Organic-inorganic hybrid halide perovskites have recently emerged as a new class of light absorbers with a rapid progress and impressive efficiencies (>22%) for solar conversion applications. Despite the rapid progress demonstrated by these light absorbers, there is still a lack of understanding of some fundamental material/physical/chemical properties of these materials. There is also a significant processing gap between the lab-scale spin coating and scalable deposition methods toward future roll-to-roll manufacturing. In this presentation, I will show the challenges associated scaling up perovskite solar cells with respect to the sensitivity of perovskite crystallization/formation using different process conditions. I will present our recent studies toward a better understanding and control of perovskite nucleation, grain growth, and microstructure evolution using solution processing [1,2]. The precursor chemistry and growth conditions are found to affect significantly the structural and electro-optical properties of perovskite thin films. We find that the solution chemistry of the perovskite precursor ink is critical for scalable deposition perovskite thin films [3]. But this has largely been underexplored. To address this issue, we present a rational design of perovskite precursor film formation to achieve uniform and compact thin films using scalable deposition methods. Using these high-quality perovskite films, we have obtained device efficiencies approaching the values achieved by using lab-scale spin coating deposition. High efficiency perovskite PV mini-modules have also been demonstrated with scalable depositions. These findings make a significant advance towards commercialization of the perovskite PV technology. These results and others will be discussed.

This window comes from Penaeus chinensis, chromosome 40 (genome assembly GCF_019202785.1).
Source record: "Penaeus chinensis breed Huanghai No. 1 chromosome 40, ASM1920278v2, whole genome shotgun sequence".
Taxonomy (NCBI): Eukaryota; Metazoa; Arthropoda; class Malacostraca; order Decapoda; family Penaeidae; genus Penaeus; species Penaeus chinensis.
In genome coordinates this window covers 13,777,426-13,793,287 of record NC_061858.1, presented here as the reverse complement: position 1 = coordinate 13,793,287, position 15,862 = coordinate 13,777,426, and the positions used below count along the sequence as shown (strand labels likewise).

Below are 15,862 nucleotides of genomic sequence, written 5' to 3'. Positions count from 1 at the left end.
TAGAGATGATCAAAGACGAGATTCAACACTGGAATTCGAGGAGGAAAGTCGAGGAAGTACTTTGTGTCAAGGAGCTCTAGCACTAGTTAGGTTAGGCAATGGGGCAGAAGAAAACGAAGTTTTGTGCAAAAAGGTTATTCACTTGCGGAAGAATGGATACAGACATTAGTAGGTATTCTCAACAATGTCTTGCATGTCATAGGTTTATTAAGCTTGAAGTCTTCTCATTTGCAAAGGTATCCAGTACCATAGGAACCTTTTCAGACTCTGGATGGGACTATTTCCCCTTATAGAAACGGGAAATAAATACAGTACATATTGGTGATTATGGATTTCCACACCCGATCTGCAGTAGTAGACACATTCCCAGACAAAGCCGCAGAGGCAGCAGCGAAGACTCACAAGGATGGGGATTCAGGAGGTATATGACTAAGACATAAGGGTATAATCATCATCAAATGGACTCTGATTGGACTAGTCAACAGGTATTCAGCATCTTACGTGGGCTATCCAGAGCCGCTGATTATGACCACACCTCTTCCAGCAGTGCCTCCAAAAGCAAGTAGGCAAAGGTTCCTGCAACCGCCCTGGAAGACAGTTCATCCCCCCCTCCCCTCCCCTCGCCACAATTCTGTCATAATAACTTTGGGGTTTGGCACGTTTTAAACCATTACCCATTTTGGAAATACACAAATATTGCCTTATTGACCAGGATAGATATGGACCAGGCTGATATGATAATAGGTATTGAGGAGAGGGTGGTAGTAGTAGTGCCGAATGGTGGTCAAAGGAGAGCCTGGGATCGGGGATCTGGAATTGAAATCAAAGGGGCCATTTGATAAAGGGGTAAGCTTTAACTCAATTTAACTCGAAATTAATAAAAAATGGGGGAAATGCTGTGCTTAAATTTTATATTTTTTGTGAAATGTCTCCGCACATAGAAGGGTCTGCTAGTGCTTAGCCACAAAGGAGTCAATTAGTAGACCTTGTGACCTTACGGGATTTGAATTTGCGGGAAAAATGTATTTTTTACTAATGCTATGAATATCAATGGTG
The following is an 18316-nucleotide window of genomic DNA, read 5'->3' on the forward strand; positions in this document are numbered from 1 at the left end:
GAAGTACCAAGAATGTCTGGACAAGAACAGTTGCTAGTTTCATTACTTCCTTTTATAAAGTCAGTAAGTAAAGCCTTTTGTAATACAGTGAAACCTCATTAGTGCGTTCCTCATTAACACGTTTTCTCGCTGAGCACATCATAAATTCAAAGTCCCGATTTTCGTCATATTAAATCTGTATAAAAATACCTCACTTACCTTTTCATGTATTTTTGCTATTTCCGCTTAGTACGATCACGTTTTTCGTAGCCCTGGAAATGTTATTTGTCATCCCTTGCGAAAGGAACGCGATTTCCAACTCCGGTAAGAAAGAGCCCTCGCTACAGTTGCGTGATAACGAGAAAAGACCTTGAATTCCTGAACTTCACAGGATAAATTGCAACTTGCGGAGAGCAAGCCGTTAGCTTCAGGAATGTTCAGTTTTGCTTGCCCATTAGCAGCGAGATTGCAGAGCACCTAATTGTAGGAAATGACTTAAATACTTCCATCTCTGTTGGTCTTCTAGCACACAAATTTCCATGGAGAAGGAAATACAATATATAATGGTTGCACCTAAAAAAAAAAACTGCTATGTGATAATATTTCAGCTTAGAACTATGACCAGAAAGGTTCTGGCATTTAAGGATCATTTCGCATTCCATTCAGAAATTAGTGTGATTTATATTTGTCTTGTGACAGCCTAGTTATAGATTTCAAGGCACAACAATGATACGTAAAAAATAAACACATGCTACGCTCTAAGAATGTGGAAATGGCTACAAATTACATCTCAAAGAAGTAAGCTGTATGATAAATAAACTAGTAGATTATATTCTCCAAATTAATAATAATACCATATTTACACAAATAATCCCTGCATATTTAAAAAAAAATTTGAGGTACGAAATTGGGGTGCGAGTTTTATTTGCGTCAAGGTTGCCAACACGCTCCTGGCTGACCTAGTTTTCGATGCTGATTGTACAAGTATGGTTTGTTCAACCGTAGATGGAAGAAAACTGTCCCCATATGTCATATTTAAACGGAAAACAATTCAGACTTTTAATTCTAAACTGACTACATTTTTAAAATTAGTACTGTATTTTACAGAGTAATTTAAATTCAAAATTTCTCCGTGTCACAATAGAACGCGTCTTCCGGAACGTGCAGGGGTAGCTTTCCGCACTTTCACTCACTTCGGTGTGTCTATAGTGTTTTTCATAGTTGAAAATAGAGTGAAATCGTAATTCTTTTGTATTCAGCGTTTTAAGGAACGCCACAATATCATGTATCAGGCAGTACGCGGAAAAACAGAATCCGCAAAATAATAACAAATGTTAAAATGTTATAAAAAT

© 2017 Optical Society of America

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